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Cheese (2005–2008)


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583 replies to this topic

#31 gfron1

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Posted 23 July 2006 - 07:06 AM

Both rinds were edible - the cremosina was your basic brie-like rind. The valsesia was a nice compliment to the innards of the cheese. The cheese itself was a mild, not quite nutty flavor, but with the rind, there was an illusion of pungency - the pungency wasn't there, but the aroma from the rind added layers to the taste in your mind. Both cheese were very nice - subtle and not overwhelming. The 85 guests gobbled up the 25 pounds of cheese very quickly!

#32 Dave Hatfield

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Posted 23 July 2006 - 11:40 AM

I'm amazed! How do you get these Italian cheeses in New Mexico? Even knowing that you're a pro & have your own shop I'm still flabbergasted.

I'd love a cheese forum, but got a frosty answer when I asked. I'm also a bit concerned that because I live in France much of what I can get is ungettable in the states. You give me hope.

I'm in if like minded folks want to start a very long cheese thread.

#33 Pan

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Posted 23 July 2006 - 02:52 PM

[...]I'm also a bit concerned that because I live in France much of what I can get is ungettable in the states.[...]

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My feeling would be: Don't worry about that, just post the cheeses. There are other members in Europe, and if the rest of us can't find the French cheeses in our necks of the woods, we'll just know what's waiting for us the next time we go to France!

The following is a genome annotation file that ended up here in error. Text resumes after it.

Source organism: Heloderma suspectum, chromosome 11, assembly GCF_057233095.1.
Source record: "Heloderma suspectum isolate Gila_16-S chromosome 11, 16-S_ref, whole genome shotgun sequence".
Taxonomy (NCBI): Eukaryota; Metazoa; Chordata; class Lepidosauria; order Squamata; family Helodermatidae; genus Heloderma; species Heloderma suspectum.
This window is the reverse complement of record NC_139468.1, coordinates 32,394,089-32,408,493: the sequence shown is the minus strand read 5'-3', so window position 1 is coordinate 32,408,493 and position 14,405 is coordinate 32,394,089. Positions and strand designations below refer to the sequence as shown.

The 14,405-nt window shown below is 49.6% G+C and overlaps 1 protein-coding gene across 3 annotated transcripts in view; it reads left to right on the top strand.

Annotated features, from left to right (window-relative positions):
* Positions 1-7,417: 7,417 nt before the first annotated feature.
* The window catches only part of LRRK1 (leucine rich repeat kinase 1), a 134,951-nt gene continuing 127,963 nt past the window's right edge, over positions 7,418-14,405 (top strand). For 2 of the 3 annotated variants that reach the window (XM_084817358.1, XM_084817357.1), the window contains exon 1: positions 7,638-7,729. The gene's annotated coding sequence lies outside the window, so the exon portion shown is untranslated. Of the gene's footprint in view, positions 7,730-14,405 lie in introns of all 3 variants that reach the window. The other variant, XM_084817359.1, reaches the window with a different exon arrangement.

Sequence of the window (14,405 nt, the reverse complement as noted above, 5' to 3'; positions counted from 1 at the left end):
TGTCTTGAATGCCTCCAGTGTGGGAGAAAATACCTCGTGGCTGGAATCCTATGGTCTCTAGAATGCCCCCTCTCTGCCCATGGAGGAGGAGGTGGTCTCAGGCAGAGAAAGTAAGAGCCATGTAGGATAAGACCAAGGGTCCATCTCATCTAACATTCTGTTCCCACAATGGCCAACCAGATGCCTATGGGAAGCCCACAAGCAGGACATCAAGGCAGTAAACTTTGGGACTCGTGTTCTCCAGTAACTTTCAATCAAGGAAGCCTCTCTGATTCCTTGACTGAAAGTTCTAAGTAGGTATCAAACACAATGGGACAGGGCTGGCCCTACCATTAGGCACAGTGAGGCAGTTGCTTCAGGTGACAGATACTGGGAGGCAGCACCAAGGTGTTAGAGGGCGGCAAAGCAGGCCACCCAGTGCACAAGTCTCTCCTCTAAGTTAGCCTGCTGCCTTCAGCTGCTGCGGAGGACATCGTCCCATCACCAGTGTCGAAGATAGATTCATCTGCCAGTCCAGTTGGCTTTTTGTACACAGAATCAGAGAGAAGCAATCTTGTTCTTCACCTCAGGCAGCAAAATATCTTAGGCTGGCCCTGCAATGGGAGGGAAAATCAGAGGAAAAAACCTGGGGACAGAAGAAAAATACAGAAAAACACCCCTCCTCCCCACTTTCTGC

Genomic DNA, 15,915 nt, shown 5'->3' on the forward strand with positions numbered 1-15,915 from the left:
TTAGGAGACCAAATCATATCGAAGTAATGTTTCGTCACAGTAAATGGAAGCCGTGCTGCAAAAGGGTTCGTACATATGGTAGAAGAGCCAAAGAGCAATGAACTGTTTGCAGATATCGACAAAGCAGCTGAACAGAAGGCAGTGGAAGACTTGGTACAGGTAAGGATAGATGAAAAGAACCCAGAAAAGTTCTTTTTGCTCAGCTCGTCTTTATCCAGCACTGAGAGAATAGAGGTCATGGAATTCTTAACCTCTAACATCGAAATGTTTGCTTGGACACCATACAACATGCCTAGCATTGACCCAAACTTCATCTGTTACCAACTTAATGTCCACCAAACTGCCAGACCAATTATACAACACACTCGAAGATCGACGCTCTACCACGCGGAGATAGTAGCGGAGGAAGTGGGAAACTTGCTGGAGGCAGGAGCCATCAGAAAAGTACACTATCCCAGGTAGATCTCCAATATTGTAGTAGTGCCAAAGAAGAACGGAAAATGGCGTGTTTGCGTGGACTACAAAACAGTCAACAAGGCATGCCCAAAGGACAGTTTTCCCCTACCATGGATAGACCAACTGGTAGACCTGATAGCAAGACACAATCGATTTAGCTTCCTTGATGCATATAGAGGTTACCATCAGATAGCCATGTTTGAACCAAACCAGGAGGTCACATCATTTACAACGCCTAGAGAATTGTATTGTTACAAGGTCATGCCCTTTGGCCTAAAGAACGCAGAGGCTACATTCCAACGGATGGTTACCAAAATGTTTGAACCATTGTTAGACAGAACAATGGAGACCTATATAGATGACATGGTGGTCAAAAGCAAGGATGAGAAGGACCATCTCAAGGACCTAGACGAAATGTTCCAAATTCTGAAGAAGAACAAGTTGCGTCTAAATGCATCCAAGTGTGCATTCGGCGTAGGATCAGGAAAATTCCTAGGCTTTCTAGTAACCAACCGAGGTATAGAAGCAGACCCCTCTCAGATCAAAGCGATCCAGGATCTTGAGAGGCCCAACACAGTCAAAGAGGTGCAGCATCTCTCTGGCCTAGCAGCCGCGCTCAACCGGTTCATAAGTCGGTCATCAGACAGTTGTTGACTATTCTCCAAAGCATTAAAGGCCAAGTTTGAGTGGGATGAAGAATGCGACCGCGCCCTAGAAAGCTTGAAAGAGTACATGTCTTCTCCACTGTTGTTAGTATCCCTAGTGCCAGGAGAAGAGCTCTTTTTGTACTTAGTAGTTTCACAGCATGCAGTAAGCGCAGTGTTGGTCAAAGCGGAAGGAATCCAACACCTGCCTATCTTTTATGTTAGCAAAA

#34 gfron1

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Posted 23 July 2006 - 08:58 PM

My feeling would be: Don't worry about that, just post the cheeses. There are other members in Europe, and if the rest of us can't find the French cheeses in our necks of the woods, we'll just know what's waiting for us the next time we go to France!

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I wholeheartedly agree! I don't want to see things I can get - how boring! I want to have something to dream about. Also, as far as me getting Italian cheeses...there's a fantastic distributor in the San Fran area called Fresca Italia that specializes in regional, artisenal cheeses from Italy. My best snag from them was 2 wheels of Castelmagno.

#35 Dave Hatfield

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Posted 24 July 2006 - 12:26 AM

Don't worry about that, just post the cheeses.



I wholeheartedly agree! I don't want to see things I can get - how boring! I want to have something to dream about.



Ok; with that encouragement I'll see what I can find. Normally I buy my cheeses on either Sunday at Linogne market or on Monday at Caussade market. Sometimes I go to Villefranche de Rouergue on Thursdays, but the best guy there is the same guy who does Caussade on Monday.

As a starter if you go here you'll find a post I did on "A tale of three cheeses".

I'd like to hear about the good artisanal cheeses that are increasingly (I think) becoming available in the states. What's good?

#36 gfron1

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Posted 24 July 2006 - 05:39 AM